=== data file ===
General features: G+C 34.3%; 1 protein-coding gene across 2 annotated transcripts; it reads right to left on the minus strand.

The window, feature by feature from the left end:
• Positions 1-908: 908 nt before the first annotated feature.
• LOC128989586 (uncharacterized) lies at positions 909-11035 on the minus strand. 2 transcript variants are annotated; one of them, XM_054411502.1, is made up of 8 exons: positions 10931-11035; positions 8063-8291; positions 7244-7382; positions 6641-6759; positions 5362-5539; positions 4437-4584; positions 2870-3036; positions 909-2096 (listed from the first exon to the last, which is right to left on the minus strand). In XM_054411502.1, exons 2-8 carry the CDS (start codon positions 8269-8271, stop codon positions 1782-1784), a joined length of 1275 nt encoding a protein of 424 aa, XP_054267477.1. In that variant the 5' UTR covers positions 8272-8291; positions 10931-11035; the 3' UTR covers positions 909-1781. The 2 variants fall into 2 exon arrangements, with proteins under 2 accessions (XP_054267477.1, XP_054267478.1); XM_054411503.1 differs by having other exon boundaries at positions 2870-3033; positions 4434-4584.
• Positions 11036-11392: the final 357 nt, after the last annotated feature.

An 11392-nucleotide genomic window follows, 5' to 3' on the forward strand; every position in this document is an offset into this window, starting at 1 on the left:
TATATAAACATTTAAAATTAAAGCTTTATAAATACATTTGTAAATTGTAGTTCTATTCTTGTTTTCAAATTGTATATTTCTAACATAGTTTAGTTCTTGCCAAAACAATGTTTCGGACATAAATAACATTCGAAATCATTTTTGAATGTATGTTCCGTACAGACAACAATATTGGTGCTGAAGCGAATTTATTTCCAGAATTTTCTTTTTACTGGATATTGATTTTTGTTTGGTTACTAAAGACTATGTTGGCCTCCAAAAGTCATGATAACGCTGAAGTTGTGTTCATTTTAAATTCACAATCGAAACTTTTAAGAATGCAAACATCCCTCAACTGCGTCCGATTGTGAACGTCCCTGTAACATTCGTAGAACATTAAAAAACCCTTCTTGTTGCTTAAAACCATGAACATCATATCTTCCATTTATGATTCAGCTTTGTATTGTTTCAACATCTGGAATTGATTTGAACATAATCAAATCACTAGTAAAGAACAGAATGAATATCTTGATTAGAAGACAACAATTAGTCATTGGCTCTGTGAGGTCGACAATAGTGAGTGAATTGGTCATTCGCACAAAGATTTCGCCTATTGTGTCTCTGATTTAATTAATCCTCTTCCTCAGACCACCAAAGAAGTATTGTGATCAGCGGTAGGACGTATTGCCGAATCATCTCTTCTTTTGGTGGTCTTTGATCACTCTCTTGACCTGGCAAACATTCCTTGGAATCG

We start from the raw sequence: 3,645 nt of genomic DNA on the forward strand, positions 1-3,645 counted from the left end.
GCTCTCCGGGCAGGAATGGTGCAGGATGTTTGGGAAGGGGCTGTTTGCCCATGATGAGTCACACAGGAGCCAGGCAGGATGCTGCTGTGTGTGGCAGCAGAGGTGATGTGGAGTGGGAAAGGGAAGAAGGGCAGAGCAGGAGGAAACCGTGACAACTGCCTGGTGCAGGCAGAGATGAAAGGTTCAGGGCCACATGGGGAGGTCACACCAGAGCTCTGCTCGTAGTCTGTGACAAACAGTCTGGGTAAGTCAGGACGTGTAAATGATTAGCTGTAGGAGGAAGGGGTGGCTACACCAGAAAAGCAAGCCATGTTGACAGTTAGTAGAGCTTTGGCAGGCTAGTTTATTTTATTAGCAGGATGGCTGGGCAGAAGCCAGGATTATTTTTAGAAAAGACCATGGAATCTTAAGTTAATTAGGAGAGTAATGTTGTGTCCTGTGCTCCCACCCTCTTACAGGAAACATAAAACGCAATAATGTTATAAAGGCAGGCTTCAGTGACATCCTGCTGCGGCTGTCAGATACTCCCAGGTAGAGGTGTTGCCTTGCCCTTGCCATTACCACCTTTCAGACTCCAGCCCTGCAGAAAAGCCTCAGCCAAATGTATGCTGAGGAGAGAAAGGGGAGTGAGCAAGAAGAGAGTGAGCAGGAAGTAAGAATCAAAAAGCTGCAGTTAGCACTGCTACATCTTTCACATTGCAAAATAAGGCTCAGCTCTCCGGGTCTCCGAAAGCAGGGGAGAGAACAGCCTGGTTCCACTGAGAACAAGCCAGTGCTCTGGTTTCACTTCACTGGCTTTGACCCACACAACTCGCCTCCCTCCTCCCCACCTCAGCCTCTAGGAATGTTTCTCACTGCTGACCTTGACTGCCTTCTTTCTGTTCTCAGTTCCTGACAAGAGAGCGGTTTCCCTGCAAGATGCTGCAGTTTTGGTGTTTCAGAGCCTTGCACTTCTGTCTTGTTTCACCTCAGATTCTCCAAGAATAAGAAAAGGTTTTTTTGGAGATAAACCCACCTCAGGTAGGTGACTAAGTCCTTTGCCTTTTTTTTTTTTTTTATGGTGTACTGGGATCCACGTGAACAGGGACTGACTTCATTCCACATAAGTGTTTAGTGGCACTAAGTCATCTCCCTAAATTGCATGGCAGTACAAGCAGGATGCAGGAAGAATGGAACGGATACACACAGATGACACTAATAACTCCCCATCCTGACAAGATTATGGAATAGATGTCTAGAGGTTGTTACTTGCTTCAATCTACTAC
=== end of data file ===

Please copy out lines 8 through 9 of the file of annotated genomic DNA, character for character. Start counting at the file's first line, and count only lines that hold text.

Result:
We start from the raw sequence: 3,645 nt of genomic DNA on the forward strand, positions 1-3,645 counted from the left end.
GCTCTCCGGGCAGGAATGGTGCAGGATGTTTGGGAAGGGGCTGTTTGCCCATGATGAGTCACACAGGAGCCAGGCAGGATGCTGCTGTGTGTGGCAGCAGAGGTGATGTGGAGTGGGAAAGGGAAGAAGGGCAGAGCAGGAGGAAACCGTGACAACTGCCTGGTGCAGGCAGAGATGAAAGGTTCAGGGCCACATGGGGAGGTCACACCAGAGCTCTGCTCGTAGTCTGTGACAAACAGTCTGGGTAAGTCAGGACGTGTAAATGATTAGCTGTAGGAGGAAGGGGTGGCTACACCAGAAAAGCAAGCCATGTTGACAGTTAGTAGAGCTTTGGCAGGCTAGTTTATTTTATTAGCAGGATGGCTGGGCAGAAGCCAGGATTATTTTTAGAAAAGACCATGGAATCTTAAGTTAATTAGGAGAGTAATGTTGTGTCCTGTGCTCCCACCCTCTTACAGGAAACATAAAACGCAATAATGTTATAAAGGCAGGCTTCAGTGACATCCTGCTGCGGCTGTCAGATACTCCCAGGTAGAGGTGTTGCCTTGCCCTTGCCATTACCACCTTTCAGACTCCAGCCCTGCAGAAAAGCCTCAGCCAAATGTATGCTGAGGAGAGAAAGGGGAGTGAGCAAGAAGAGAGTGAGCAGGAAGTAAGAATCAAAAAGCTGCAGTTAGCACTGCTACATCTTTCACATTGCAAAATAAGGCTCAGCTCTCCGGGTCTCCGAAAGCAGGGGAGAGAACAGCCTGGTTCCACTGAGAACAAGCCAGTGCTCTGGTTTCACTTCACTGGCTTTGACCCACACAACTCGCCTCCCTCCTCCCCACCTCAGCCTCTAGGAATGTTTCTCACTGCTGACCTTGACTGCCTTCTTTCTGTTCTCAGTTCCTGACAAGAGAGCGGTTTCCCTGCAAGATGCTGCAGTTTTGGTGTTTCAGAGCCTTGCACTTCTGTCTTGTTTCACCTCAGATTCTCCAAGAATAAGAAAAGGTTTTTTTGGAGATAAACCCACCTCAGGTAGGTGACTAAGTCCTTTGCCTTTTTTTTTTTTTTTATGGTGTACTGGGATCCACGTGAACAGGGACTGACTTCATTCCACATAAGTGTTTAGTGGCACTAAGTCATCTCCCTAAATTGCATGGCAGTACAAGCAGGATGCAGGAAGAATGGAACGGATACACACAGATGACACTAATAACTCCCCATCCTGACAAGATTATGGAATAGATGTCTAGAGGTTGTTACTTGCTTCAATCTACTAC